Lego’s transition from building blocks to building a design language


I’m absolutely floored by Lego’s latest release, the Statue of Liberty… a part of their architecture line. There were a lot of ways they could go about creating the statue… ranging from a low-res pixelated style, to a style inspired by their Lego figurines, to something as minimal as this, but the design they unveiled feels much more like an aesthetic awakening than just another product release. With a beautifully simplified design, the Statue of Liberty turns organic details into rather satisfyingly geometric ones, staying true to the original, yet being Lego-ish and unique in their own right. Take for instance the pentagon-shaped face, a detail that I can’t get enough of. It’s unlike Lego to show faces without the eyes, mouth, and a discernible expression, but the way Lego executes it in this particular case feels like it captures the very essence of the monument, recognizing the fact that sometimes blatant copying means foregoing one’s opportunity to create something new and unique. Even the folds in the statue’s robe are interpreted differently, in a way that feels eye-catchingly original yet does enough to signify the folds in cloth. Unlike Lego’s automotive series, the Architecture series aren’t accurate detail-for-detail replicas, but rather they build on your memory of having seen them. You appreciate the fact that they’re essentially the same, but different… and for sure, beautiful! Great job, Lego… on not just building toys, but also an aesthetic of your own!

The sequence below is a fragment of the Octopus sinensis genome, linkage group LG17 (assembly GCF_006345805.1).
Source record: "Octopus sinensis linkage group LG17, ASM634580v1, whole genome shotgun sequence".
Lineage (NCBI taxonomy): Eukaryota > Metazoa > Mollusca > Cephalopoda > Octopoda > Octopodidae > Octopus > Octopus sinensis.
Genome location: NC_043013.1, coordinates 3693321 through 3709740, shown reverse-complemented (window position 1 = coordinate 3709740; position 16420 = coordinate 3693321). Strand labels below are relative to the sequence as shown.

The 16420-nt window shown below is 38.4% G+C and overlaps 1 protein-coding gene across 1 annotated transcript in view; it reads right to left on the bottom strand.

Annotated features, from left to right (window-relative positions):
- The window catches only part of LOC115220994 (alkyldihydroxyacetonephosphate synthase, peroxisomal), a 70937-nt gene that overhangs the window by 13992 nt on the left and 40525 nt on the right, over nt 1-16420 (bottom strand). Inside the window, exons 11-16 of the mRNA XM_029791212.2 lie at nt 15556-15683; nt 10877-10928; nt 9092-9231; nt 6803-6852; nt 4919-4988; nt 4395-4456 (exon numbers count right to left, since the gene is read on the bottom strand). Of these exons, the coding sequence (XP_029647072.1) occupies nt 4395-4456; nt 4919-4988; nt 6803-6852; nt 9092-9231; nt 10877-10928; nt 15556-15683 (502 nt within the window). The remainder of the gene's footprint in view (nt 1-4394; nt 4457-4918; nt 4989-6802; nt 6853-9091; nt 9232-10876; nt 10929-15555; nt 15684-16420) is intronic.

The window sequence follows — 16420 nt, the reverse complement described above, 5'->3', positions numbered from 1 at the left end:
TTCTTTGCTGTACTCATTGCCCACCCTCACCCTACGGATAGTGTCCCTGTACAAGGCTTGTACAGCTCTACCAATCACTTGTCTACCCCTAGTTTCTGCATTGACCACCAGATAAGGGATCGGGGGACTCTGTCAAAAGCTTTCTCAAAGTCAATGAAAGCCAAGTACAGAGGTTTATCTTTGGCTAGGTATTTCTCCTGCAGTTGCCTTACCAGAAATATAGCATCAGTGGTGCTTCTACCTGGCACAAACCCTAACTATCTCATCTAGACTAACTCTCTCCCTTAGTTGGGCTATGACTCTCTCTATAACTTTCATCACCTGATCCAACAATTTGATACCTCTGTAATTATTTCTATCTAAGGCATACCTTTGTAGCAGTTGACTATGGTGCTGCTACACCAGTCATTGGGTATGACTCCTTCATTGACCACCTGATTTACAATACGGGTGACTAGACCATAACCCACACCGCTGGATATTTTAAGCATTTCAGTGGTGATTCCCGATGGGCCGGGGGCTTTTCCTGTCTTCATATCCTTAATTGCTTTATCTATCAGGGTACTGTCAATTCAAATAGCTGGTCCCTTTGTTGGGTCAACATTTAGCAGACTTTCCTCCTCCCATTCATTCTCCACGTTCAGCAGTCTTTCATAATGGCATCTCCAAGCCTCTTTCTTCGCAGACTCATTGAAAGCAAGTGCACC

Designer: LEGO